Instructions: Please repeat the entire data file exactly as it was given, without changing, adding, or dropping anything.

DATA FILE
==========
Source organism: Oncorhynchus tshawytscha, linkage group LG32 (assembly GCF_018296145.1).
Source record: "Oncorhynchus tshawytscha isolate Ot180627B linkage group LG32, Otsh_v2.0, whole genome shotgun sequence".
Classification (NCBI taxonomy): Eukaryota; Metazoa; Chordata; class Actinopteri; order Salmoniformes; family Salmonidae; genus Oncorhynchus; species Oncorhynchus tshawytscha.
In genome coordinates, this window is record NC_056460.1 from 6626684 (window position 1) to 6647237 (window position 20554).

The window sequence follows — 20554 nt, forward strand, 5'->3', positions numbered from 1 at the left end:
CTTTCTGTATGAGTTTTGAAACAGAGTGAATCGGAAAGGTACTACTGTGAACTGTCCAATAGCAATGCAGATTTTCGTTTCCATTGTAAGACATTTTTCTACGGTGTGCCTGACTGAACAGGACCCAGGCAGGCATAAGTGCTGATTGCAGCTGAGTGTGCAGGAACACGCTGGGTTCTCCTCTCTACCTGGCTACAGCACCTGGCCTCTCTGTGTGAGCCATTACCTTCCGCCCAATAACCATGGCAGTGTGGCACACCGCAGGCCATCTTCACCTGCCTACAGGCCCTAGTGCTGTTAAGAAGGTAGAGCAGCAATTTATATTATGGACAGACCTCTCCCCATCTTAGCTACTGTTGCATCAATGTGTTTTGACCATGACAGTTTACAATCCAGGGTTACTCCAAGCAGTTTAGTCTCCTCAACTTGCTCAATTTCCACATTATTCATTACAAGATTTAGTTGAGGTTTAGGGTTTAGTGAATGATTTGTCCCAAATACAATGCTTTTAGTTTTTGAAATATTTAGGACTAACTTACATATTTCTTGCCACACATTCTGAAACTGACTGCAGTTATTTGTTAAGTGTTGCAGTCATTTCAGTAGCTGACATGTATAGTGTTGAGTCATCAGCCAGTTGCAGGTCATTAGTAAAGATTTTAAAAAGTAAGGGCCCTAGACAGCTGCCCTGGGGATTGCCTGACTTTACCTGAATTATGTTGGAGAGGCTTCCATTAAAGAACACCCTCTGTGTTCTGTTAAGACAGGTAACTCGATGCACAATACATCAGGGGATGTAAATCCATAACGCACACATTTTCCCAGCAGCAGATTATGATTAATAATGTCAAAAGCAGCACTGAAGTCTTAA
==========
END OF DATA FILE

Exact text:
Source organism: Oncorhynchus tshawytscha, linkage group LG32 (assembly GCF_018296145.1).
Source record: "Oncorhynchus tshawytscha isolate Ot180627B linkage group LG32, Otsh_v2.0, whole genome shotgun sequence".
Classification (NCBI taxonomy): Eukaryota; Metazoa; Chordata; class Actinopteri; order Salmoniformes; family Salmonidae; genus Oncorhynchus; species Oncorhynchus tshawytscha.
In genome coordinates, this window is record NC_056460.1 from 6626684 (window position 1) to 6647237 (window position 20554).

The window sequence follows — 20554 nt, forward strand, 5'->3', positions numbered from 1 at the left end:
CTTTCTGTATGAGTTTTGAAACAGAGTGAATCGGAAAGGTACTACTGTGAACTGTCCAATAGCAATGCAGATTTTCGTTTCCATTGTAAGACATTTTTCTACGGTGTGCCTGACTGAACAGGACCCAGGCAGGCATAAGTGCTGATTGCAGCTGAGTGTGCAGGAACACGCTGGGTTCTCCTCTCTACCTGGCTACAGCACCTGGCCTCTCTGTGTGAGCCATTACCTTCCGCCCAATAACCATGGCAGTGTGGCACACCGCAGGCCATCTTCACCTGCCTACAGGCCCTAGTGCTGTTAAGAAGGTAGAGCAGCAATTTATATTATGGACAGACCTCTCCCCATCTTAGCTACTGTTGCATCAATGTGTTTTGACCATGACAGTTTACAATCCAGGGTTACTCCAAGCAGTTTAGTCTCCTCAACTTGCTCAATTTCCACATTATTCATTACAAGATTTAGTTGAGGTTTAGGGTTTAGTGAATGATTTGTCCCAAATACAATGCTTTTAGTTTTTGAAATATTTAGGACTAACTTACATATTTCTTGCCACACATTCTGAAACTGACTGCAGTTATTTGTTAAGTGTTGCAGTCATTTCAGTAGCTGACATGTATAGTGTTGAGTCATCAGCCAGTTGCAGGTCATTAGTAAAGATTTTAAAAAGTAAGGGCCCTAGACAGCTGCCCTGGGGATTGCCTGACTTTACCTGAATTATGTTGGAGAGGCTTCCATTAAAGAACACCCTCTGTGTTCTGTTAAGACAGGTAACTCGATGCACAATACATCAGGGGATGTAAATCCATAACGCACACATTTTCCCAGCAGCAGATTATGATTAATAATGTCAAAAGCAGCACTGAAGTCTTAA